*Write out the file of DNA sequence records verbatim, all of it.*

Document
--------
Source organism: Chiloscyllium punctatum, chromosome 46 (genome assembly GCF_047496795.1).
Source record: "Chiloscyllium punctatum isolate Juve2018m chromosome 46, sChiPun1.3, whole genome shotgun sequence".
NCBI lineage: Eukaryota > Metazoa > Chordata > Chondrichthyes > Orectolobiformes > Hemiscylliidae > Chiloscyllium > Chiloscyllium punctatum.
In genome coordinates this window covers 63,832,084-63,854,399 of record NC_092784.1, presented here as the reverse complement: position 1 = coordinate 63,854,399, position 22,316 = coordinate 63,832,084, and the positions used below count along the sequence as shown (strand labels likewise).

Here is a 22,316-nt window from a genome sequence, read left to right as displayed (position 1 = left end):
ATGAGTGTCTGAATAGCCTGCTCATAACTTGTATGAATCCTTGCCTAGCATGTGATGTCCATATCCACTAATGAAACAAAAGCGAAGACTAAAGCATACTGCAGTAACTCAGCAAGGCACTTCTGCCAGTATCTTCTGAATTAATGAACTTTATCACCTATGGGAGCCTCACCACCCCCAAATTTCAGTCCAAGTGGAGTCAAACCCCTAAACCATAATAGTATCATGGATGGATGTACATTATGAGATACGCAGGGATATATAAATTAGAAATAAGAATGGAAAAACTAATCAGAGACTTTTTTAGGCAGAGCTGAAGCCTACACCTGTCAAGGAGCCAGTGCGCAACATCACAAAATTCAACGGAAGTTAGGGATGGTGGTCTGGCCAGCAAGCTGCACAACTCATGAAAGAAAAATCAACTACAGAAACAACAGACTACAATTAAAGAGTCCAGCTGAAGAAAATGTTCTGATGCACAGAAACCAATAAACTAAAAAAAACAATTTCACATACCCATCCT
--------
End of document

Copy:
Source organism: Chiloscyllium punctatum, chromosome 46 (genome assembly GCF_047496795.1).
Source record: "Chiloscyllium punctatum isolate Juve2018m chromosome 46, sChiPun1.3, whole genome shotgun sequence".
NCBI lineage: Eukaryota > Metazoa > Chordata > Chondrichthyes > Orectolobiformes > Hemiscylliidae > Chiloscyllium > Chiloscyllium punctatum.
In genome coordinates this window covers 63,832,084-63,854,399 of record NC_092784.1, presented here as the reverse complement: position 1 = coordinate 63,854,399, position 22,316 = coordinate 63,832,084, and the positions used below count along the sequence as shown (strand labels likewise).

Here is a 22,316-nt window from a genome sequence, read left to right as displayed (position 1 = left end):
ATGAGTGTCTGAATAGCCTGCTCATAACTTGTATGAATCCTTGCCTAGCATGTGATGTCCATATCCACTAATGAAACAAAAGCGAAGACTAAAGCATACTGCAGTAACTCAGCAAGGCACTTCTGCCAGTATCTTCTGAATTAATGAACTTTATCACCTATGGGAGCCTCACCACCCCCAAATTTCAGTCCAAGTGGAGTCAAACCCCTAAACCATAATAGTATCATGGATGGATGTACATTATGAGATACGCAGGGATATATAAATTAGAAATAAGAATGGAAAAACTAATCAGAGACTTTTTTAGGCAGAGCTGAAGCCTACACCTGTCAAGGAGCCAGTGCGCAACATCACAAAATTCAACGGAAGTTAGGGATGGTGGTCTGGCCAGCAAGCTGCACAACTCATGAAAGAAAAATCAACTACAGAAACAACAGACTACAATTAAAGAGTCCAGCTGAAGAAAATGTTCTGATGCACAGAAACCAATAAACTAAAAAAAACAATTTCACATACCCATCCT